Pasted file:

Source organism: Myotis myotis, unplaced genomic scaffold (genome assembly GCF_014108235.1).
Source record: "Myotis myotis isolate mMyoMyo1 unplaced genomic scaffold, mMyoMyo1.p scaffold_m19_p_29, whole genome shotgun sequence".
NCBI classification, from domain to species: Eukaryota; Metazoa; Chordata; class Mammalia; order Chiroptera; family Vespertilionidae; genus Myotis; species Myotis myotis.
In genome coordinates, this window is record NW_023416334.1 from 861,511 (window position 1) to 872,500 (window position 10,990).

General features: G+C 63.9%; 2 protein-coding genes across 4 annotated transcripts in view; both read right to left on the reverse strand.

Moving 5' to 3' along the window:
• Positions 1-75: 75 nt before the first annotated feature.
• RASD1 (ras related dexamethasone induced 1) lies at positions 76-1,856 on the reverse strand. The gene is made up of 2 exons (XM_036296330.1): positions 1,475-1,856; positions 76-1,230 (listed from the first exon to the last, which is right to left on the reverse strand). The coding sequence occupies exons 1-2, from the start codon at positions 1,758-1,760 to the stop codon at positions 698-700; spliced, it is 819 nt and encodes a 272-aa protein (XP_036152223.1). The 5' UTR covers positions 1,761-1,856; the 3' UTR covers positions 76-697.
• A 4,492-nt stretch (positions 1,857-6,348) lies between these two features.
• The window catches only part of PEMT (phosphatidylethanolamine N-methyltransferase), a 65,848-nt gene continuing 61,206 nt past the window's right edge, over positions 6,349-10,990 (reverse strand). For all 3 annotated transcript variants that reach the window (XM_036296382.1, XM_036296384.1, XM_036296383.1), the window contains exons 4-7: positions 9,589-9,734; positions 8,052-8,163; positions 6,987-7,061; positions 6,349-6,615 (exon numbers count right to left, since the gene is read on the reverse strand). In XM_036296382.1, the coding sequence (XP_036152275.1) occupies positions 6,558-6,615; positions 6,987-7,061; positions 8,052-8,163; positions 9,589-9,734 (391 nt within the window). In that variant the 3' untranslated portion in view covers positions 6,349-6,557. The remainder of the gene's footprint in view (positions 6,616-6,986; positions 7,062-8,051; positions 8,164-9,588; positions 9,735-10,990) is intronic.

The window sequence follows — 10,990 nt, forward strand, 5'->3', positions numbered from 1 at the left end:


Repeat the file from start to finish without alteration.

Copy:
Source organism: Myotis myotis, unplaced genomic scaffold (genome assembly GCF_014108235.1).
Source record: "Myotis myotis isolate mMyoMyo1 unplaced genomic scaffold, mMyoMyo1.p scaffold_m19_p_29, whole genome shotgun sequence".
NCBI classification, from domain to species: Eukaryota; Metazoa; Chordata; class Mammalia; order Chiroptera; family Vespertilionidae; genus Myotis; species Myotis myotis.
In genome coordinates, this window is record NW_023416334.1 from 861,511 (window position 1) to 872,500 (window position 10,990).

General features: G+C 63.9%; 2 protein-coding genes across 4 annotated transcripts in view; both read right to left on the reverse strand.

Moving 5' to 3' along the window:
• Positions 1-75: 75 nt before the first annotated feature.
• RASD1 (ras related dexamethasone induced 1) lies at positions 76-1,856 on the reverse strand. The gene is made up of 2 exons (XM_036296330.1): positions 1,475-1,856; positions 76-1,230 (listed from the first exon to the last, which is right to left on the reverse strand). The coding sequence occupies exons 1-2, from the start codon at positions 1,758-1,760 to the stop codon at positions 698-700; spliced, it is 819 nt and encodes a 272-aa protein (XP_036152223.1). The 5' UTR covers positions 1,761-1,856; the 3' UTR covers positions 76-697.
• A 4,492-nt stretch (positions 1,857-6,348) lies between these two features.
• The window catches only part of PEMT (phosphatidylethanolamine N-methyltransferase), a 65,848-nt gene continuing 61,206 nt past the window's right edge, over positions 6,349-10,990 (reverse strand). For all 3 annotated transcript variants that reach the window (XM_036296382.1, XM_036296384.1, XM_036296383.1), the window contains exons 4-7: positions 9,589-9,734; positions 8,052-8,163; positions 6,987-7,061; positions 6,349-6,615 (exon numbers count right to left, since the gene is read on the reverse strand). In XM_036296382.1, the coding sequence (XP_036152275.1) occupies positions 6,558-6,615; positions 6,987-7,061; positions 8,052-8,163; positions 9,589-9,734 (391 nt within the window). In that variant the 3' untranslated portion in view covers positions 6,349-6,557. The remainder of the gene's footprint in view (positions 6,616-6,986; positions 7,062-8,051; positions 8,164-9,588; positions 9,735-10,990) is intronic.

The window sequence follows — 10,990 nt, forward strand, 5'->3', positions numbered from 1 at the left end: